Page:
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Debt collection under an Attorney's name? Legal? FDCPA compliant?

Chicago, IL |

I'm currently receiving letters from a debt collection law firm. The letterhead states the name of the attorney. Directly below it says "attorney at law". It appears based on my research that this attorney works for the county's public defender's office. It doesn't seem like he's in anyway actively engage in debt collection. I don't know much about FDCPA, but I also read somewhere that what I had described above, if true, may be an FDCPA violoation.

Attorney Answers 5

Posted

You would probably benefit from a consultation with a consumer rights attorney or firm. Go contact a firm of your choice or try the go-to Chicago consumer rights firm of Edelman, Combs, Latturner & Goodwin, LLC, (312) 917-4502.

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Posted

If your post inquires if an attorney can have two, or more, types of practice, then yes, debt collection can be one of the areas of practice.

There needs to be more information, and specific facts indicating a violation of the FDCPA.

General legal advice is offered for educational purposes only. A consultation with a qualified attorney is required to determine specific legal advice as to your situation and applicable law. We are a debt relief agency and we help people file for relief under the bankruptcy laws.

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1 comment

Asker

Posted

Not at all, for example a general practice attorney handles various types of cases. I'm trying to figure out if this case is similar to: Nielson v. Dickerson

Posted

It doesn't sound like an FDCPA violation

Please note that this answer is for informational purposes only and should not be construed as legal advice or an offer to form an attorney-client relationship. It is always advisable to seek the help of an attorney licensed in your state before proceeding on any legal matter. Please feel free to contact me with the information listed below. Good luck! Napleton Law, Ltd. 312.255.0115 jerry@napletonlaw.com www.napletonlaw.com

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Posted

One way it might be an FDCPA violation (assuming there are no other violations in the text of the letter), would be if the letter wasn't actually sent by the attorney, but was instead sent by somebody "borrowing" his name to make you think an attorney involved when there was not. We have seen cases like this every now and then, but it is not very common. See a consumer law attorney to be sure.

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3 comments

Asker

Posted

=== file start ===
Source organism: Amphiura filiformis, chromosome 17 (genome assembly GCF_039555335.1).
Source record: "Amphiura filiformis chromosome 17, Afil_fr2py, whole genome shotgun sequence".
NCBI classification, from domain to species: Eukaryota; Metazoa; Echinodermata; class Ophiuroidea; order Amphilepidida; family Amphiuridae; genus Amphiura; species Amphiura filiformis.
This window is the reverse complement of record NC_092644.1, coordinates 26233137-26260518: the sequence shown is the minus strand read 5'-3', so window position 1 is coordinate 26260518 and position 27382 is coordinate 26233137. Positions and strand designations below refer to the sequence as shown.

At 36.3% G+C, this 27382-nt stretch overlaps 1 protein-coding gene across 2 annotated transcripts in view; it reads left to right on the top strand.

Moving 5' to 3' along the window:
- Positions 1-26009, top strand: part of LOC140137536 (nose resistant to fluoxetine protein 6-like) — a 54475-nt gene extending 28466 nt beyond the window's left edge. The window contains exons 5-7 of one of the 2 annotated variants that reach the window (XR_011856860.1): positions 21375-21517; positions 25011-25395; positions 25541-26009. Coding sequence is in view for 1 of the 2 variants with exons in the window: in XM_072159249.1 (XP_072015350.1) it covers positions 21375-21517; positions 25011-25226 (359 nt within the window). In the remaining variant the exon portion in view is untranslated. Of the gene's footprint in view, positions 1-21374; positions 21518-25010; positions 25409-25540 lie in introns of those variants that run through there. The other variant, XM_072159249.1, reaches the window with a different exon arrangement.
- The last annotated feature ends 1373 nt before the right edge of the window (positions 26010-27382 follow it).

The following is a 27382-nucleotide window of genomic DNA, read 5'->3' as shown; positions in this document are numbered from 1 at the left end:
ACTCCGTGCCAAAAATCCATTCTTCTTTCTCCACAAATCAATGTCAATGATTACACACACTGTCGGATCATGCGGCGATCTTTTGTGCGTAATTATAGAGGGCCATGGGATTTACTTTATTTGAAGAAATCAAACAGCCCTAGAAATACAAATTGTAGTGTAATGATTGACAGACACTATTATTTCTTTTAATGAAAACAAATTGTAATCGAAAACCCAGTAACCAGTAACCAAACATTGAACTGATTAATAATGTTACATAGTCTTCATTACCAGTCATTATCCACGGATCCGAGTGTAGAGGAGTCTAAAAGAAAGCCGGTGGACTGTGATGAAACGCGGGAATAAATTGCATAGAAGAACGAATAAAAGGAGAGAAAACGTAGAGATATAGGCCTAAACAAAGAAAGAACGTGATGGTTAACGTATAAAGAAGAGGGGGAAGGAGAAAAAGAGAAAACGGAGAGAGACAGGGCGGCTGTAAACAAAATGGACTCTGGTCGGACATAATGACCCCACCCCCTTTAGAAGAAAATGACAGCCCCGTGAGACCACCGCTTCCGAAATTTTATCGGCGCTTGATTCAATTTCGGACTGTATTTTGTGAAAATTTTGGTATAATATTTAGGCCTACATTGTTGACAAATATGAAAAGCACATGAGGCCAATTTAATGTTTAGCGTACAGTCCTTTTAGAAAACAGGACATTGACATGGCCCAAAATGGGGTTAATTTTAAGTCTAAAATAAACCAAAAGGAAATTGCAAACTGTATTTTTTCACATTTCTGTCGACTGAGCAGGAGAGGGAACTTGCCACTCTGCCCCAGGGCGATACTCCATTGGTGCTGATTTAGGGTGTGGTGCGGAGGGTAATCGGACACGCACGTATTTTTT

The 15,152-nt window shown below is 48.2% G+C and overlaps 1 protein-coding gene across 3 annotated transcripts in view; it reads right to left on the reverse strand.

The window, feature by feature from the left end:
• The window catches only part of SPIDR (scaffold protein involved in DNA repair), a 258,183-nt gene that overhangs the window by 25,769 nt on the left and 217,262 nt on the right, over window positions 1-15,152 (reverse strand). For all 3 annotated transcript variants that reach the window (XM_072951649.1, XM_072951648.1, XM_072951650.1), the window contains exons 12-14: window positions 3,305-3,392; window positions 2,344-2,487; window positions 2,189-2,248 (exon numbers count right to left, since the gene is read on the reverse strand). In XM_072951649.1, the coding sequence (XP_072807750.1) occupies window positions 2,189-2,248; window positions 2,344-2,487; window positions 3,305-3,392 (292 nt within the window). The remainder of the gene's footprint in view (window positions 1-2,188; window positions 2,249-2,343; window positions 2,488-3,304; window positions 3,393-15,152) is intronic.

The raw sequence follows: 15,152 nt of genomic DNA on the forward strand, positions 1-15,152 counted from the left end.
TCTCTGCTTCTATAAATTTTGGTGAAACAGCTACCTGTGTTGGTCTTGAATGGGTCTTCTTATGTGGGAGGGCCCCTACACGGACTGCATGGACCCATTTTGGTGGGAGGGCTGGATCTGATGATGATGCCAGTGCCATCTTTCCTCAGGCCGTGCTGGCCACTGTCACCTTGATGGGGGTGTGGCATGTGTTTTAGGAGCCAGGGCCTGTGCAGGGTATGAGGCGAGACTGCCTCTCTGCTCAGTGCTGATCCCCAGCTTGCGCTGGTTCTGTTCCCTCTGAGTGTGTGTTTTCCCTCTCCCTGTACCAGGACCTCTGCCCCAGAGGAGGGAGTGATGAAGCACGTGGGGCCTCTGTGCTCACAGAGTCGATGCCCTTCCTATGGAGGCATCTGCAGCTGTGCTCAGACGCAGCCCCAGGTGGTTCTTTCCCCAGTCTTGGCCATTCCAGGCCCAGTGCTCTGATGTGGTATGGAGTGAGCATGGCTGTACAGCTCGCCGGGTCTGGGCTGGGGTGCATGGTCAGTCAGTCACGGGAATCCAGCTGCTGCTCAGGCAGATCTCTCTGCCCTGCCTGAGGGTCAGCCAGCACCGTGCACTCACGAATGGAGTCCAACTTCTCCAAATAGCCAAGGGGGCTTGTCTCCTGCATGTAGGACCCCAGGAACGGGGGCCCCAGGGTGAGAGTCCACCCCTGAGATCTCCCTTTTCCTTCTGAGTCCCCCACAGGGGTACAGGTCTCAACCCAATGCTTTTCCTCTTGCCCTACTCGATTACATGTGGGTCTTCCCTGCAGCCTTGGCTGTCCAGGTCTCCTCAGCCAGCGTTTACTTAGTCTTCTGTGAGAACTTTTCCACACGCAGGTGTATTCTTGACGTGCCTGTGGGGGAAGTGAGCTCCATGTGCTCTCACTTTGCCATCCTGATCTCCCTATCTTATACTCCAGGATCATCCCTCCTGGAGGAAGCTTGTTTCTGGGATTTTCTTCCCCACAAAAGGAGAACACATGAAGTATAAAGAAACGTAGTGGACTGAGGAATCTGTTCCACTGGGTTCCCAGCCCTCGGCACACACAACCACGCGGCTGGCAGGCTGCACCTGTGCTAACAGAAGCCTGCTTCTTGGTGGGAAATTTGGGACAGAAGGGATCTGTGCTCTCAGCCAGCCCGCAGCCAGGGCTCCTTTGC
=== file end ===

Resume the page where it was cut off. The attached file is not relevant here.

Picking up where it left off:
I called your firm. Unfortunately, the case screener's (paralegal) professionalism didn't quite live up to the reputation of your firm. She sounded burned up. You should maybe rotate them from time to time screening cases. From what it sounds, your firm listens to a case and decides whether it's valuable or not, and if it's in the interest of the firm to pursue it. Fair enough, that's how every contingency cases work; cost over benefit. However, I was surprise to hear that you don't provide people the answer to what they called your firm for. Was there a violation or not? From what it sounded to me, you listen then reject/accept. If rejected, that's it. Sometimes people just want to make sure that they're rights isn't being violated. Not everyone who approaches a law firm is looking for a payday. That last sentence was very hard to say without further explanation under this setting. Hopefully, you'll just take it at its face value.

Tara Leigh Goodwin

Tara Leigh Goodwin

Posted

I'm sorry you weren't satisfied with our firm's response to your question, and thank you for your feedback. We actually try to give advice when there is a clear answer to the question, however, in some cases, there is room for debate about whether a claim exists or not, so we can't give a definite answer. This is because, like they say about medicine, law is an art not a science. We actually spend a lot of time internally debating whether certain potential cases violate a particular statute or not. In most cases our attorneys need to review the documents before they can give any advice, and in many situations we also have to do some research. In your situation, we would need to see the letter and research the attorney involved before we could determine if we thought there was a violation of not.

Asker

Posted

Make sense. Law is gray. Thanks for the response.

Posted

You should have an attorney with knowledge of the FDCPA review the letter. There is no violation for an attorney to send a demand letter, but if that attorney regularly practices in the area of debt collection they must abide by all the rules in the FDCPA. It is possible that an experienced attorney may be able to find a violation that you were unaware of. I would need to know the specific content of the letter to help you further.

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